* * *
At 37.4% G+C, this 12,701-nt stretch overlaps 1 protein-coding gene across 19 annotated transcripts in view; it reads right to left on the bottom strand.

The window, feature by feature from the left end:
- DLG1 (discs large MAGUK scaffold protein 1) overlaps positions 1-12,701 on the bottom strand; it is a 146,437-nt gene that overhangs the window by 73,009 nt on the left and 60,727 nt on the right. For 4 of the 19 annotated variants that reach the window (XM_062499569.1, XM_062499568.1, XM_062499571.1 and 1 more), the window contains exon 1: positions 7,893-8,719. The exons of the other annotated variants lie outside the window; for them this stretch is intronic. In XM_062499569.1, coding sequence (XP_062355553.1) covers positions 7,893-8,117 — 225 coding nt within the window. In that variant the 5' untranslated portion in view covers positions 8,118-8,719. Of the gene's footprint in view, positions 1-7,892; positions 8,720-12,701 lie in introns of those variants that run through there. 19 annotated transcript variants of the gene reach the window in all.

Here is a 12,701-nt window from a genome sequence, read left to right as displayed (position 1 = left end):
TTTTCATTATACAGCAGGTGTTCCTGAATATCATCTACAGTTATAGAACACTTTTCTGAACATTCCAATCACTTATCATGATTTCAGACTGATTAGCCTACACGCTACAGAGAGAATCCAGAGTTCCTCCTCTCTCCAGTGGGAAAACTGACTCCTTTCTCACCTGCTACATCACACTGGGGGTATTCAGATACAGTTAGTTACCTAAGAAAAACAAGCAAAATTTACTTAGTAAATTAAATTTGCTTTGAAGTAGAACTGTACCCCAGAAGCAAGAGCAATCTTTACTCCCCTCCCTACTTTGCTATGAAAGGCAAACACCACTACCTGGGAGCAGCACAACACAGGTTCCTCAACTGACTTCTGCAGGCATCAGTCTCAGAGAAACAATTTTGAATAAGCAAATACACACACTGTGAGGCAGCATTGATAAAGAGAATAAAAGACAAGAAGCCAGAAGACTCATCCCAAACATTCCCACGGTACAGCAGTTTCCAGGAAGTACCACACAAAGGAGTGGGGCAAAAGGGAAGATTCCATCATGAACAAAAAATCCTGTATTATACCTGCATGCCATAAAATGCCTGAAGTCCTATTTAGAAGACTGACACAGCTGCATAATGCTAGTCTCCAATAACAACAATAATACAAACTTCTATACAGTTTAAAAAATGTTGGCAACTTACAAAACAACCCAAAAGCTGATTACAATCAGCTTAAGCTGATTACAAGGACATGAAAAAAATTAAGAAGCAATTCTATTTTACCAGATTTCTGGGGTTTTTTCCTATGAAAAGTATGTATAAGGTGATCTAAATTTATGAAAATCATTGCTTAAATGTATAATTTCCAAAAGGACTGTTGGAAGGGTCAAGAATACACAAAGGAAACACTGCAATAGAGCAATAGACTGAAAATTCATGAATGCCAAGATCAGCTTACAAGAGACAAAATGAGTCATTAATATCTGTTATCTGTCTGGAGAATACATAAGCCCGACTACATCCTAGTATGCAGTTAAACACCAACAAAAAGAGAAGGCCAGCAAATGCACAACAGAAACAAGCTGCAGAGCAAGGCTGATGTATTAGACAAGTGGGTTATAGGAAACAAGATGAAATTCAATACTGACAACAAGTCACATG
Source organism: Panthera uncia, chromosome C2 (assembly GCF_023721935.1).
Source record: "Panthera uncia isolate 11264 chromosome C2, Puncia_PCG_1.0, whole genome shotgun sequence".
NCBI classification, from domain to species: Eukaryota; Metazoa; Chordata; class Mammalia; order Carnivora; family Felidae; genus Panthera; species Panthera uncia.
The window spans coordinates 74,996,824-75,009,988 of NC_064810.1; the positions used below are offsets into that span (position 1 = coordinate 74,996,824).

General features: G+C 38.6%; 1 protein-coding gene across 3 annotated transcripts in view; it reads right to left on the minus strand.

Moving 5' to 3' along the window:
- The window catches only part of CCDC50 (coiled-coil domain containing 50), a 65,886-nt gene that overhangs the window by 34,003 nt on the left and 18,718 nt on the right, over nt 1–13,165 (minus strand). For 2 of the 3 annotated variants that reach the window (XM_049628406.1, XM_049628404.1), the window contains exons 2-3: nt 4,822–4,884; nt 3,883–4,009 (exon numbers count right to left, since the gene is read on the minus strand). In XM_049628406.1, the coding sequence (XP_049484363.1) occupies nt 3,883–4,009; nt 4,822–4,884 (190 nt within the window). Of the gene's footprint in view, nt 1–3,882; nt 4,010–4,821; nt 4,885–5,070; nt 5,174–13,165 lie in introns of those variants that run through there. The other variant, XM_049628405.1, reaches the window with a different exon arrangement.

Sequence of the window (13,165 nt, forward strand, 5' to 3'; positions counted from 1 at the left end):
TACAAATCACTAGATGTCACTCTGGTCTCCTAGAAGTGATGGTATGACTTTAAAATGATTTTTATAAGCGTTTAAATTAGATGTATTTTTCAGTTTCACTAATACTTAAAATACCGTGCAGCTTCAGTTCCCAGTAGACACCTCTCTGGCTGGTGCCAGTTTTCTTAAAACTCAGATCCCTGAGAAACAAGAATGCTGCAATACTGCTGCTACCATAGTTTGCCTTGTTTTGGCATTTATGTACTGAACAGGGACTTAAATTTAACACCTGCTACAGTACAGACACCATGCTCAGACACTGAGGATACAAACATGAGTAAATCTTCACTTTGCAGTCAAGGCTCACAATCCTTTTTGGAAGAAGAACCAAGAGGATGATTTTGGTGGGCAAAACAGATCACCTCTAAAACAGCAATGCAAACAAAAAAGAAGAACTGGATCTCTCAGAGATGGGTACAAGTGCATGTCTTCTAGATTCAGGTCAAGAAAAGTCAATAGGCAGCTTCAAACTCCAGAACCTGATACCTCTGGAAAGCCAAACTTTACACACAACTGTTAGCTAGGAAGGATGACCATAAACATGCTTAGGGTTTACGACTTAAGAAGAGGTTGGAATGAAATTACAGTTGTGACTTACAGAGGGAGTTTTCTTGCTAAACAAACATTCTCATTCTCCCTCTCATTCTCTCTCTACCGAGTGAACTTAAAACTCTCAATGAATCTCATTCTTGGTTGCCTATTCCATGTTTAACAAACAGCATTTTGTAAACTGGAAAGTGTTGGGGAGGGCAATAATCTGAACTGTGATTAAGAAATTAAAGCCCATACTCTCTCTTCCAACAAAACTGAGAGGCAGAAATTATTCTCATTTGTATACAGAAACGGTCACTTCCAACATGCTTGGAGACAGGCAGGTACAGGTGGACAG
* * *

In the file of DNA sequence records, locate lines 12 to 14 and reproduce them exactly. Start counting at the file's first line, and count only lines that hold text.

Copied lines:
- The window catches only part of CCDC50 (coiled-coil domain containing 50), a 65,886-nt gene that overhangs the window by 34,003 nt on the left and 18,718 nt on the right, over nt 1–13,165 (minus strand). For 2 of the 3 annotated variants that reach the window (XM_049628406.1, XM_049628404.1), the window contains exons 2-3: nt 4,822–4,884; nt 3,883–4,009 (exon numbers count right to left, since the gene is read on the minus strand). In XM_049628406.1, the coding sequence (XP_049484363.1) occupies nt 3,883–4,009; nt 4,822–4,884 (190 nt within the window). Of the gene's footprint in view, nt 1–3,882; nt 4,010–4,821; nt 4,885–5,070; nt 5,174–13,165 lie in introns of those variants that run through there. The other variant, XM_049628405.1, reaches the window with a different exon arrangement.

Sequence of the window (13,165 nt, forward strand, 5' to 3'; positions counted from 1 at the left end):
TACAAATCACTAGATGTCACTCTGGTCTCCTAGAAGTGATGGTATGACTTTAAAATGATTTTTATAAGCGTTTAAATTAGATGTATTTTTCAGTTTCACTAATACTTAAAATACCGTGCAGCTTCAGTTCCCAGTAGACACCTCTCTGGCTGGTGCCAGTTTTCTTAAAACTCAGATCCCTGAGAAACAAGAATGCTGCAATACTGCTGCTACCATAGTTTGCCTTGTTTTGGCATTTATGTACTGAACAGGGACTTAAATTTAACACCTGCTACAGTACAGACACCATGCTCAGACACTGAGGATACAAACATGAGTAAATCTTCACTTTGCAGTCAAGGCTCACAATCCTTTTTGGAAGAAGAACCAAGAGGATGATTTTGGTGGGCAAAACAGATCACCTCTAAAACAGCAATGCAAACAAAAAAGAAGAACTGGATCTCTCAGAGATGGGTACAAGTGCATGTCTTCTAGATTCAGGTCAAGAAAAGTCAATAGGCAGCTTCAAACTCCAGAACCTGATACCTCTGGAAAGCCAAACTTTACACACAACTGTTAGCTAGGAAGGATGACCATAAACATGCTTAGGGTTTACGACTTAAGAAGAGGTTGGAATGAAATTACAGTTGTGACTTACAGAGGGAGTTTTCTTGCTAAACAAACATTCTCATTCTCCCTCTCATTCTCTCTCTACCGAGTGAACTTAAAACTCTCAATGAATCTCATTCTTGGTTGCCTATTCCATGTTTAACAAACAGCATTTTGTAAACTGGAAAGTGTTGGGGAGGGCAATAATCTGAACTGTGATTAAGAAATTAAAGCCCATACTCTCTCTTCCAACAAAACTGAGAGGCAGAAATTATTCTCATTTGTATACAGAAACGGTCACTTCCAACATGCTTGGAGACAGGCAGGTACAGGTGGACAG